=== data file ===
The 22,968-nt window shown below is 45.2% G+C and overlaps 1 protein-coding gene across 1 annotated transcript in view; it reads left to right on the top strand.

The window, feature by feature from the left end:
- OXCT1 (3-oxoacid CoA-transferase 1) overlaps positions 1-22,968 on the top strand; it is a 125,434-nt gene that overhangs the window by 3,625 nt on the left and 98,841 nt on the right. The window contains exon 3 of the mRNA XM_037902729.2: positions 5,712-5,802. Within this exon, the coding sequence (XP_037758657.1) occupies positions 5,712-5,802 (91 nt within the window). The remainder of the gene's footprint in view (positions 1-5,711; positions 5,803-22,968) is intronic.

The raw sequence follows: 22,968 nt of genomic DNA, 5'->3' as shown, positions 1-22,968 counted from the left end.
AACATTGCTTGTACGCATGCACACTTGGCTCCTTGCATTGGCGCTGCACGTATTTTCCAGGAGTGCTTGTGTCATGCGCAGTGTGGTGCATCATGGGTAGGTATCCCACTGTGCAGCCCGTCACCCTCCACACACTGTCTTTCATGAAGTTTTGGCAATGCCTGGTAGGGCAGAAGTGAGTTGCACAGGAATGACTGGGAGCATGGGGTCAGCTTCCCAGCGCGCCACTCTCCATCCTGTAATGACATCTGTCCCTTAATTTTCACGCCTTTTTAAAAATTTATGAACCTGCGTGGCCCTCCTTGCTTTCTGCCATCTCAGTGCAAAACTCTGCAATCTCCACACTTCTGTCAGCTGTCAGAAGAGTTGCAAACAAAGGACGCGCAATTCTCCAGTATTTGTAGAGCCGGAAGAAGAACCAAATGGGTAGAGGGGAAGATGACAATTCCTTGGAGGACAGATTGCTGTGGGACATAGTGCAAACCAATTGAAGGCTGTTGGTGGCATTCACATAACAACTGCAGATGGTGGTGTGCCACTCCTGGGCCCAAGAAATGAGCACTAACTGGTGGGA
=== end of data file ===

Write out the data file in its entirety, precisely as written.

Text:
The 22,968-nt window shown below is 45.2% G+C and overlaps 1 protein-coding gene across 1 annotated transcript in view; it reads left to right on the top strand.

The window, feature by feature from the left end:
- OXCT1 (3-oxoacid CoA-transferase 1) overlaps positions 1-22,968 on the top strand; it is a 125,434-nt gene that overhangs the window by 3,625 nt on the left and 98,841 nt on the right. The window contains exon 3 of the mRNA XM_037902729.2: positions 5,712-5,802. Within this exon, the coding sequence (XP_037758657.1) occupies positions 5,712-5,802 (91 nt within the window). The remainder of the gene's footprint in view (positions 1-5,711; positions 5,803-22,968) is intronic.

The raw sequence follows: 22,968 nt of genomic DNA, 5'->3' as shown, positions 1-22,968 counted from the left end.
AACATTGCTTGTACGCATGCACACTTGGCTCCTTGCATTGGCGCTGCACGTATTTTCCAGGAGTGCTTGTGTCATGCGCAGTGTGGTGCATCATGGGTAGGTATCCCACTGTGCAGCCCGTCACCCTCCACACACTGTCTTTCATGAAGTTTTGGCAATGCCTGGTAGGGCAGAAGTGAGTTGCACAGGAATGACTGGGAGCATGGGGTCAGCTTCCCAGCGCGCCACTCTCCATCCTGTAATGACATCTGTCCCTTAATTTTCACGCCTTTTTAAAAATTTATGAACCTGCGTGGCCCTCCTTGCTTTCTGCCATCTCAGTGCAAAACTCTGCAATCTCCACACTTCTGTCAGCTGTCAGAAGAGTTGCAAACAAAGGACGCGCAATTCTCCAGTATTTGTAGAGCCGGAAGAAGAACCAAATGGGTAGAGGGGAAGATGACAATTCCTTGGAGGACAGATTGCTGTGGGACATAGTGCAAACCAATTGAAGGCTGTTGGTGGCATTCACATAACAACTGCAGATGGTGGTGTGCCACTCCTGGGCCCAAGAAATGAGCACTAACTGGTGGGA